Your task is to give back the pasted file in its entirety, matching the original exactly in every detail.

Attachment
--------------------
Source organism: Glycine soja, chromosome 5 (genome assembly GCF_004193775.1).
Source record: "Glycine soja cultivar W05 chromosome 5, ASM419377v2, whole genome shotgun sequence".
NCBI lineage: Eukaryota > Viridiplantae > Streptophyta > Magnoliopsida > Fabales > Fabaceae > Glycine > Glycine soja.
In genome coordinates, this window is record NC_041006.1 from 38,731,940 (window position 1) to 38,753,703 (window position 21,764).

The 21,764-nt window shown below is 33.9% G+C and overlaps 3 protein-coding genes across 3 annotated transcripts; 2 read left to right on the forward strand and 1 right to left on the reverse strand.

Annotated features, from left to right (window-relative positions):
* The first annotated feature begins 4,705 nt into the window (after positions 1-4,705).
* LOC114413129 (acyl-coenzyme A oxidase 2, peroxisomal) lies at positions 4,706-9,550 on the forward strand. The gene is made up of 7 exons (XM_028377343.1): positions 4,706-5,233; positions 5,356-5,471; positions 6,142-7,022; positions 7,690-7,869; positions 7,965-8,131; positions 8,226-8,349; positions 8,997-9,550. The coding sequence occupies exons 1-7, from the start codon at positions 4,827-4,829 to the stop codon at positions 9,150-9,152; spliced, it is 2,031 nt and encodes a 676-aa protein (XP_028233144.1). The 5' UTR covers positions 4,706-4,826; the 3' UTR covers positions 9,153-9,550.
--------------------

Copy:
Source organism: Glycine soja, chromosome 5 (genome assembly GCF_004193775.1).
Source record: "Glycine soja cultivar W05 chromosome 5, ASM419377v2, whole genome shotgun sequence".
NCBI lineage: Eukaryota > Viridiplantae > Streptophyta > Magnoliopsida > Fabales > Fabaceae > Glycine > Glycine soja.
In genome coordinates, this window is record NC_041006.1 from 38,731,940 (window position 1) to 38,753,703 (window position 21,764).

The 21,764-nt window shown below is 33.9% G+C and overlaps 3 protein-coding genes across 3 annotated transcripts; 2 read left to right on the forward strand and 1 right to left on the reverse strand.

Annotated features, from left to right (window-relative positions):
* The first annotated feature begins 4,705 nt into the window (after positions 1-4,705).
* LOC114413129 (acyl-coenzyme A oxidase 2, peroxisomal) lies at positions 4,706-9,550 on the forward strand. The gene is made up of 7 exons (XM_028377343.1): positions 4,706-5,233; positions 5,356-5,471; positions 6,142-7,022; positions 7,690-7,869; positions 7,965-8,131; positions 8,226-8,349; positions 8,997-9,550. The coding sequence occupies exons 1-7, from the start codon at positions 4,827-4,829 to the stop codon at positions 9,150-9,152; spliced, it is 2,031 nt and encodes a 676-aa protein (XP_028233144.1). The 5' UTR covers positions 4,706-4,826; the 3' UTR covers positions 9,153-9,550.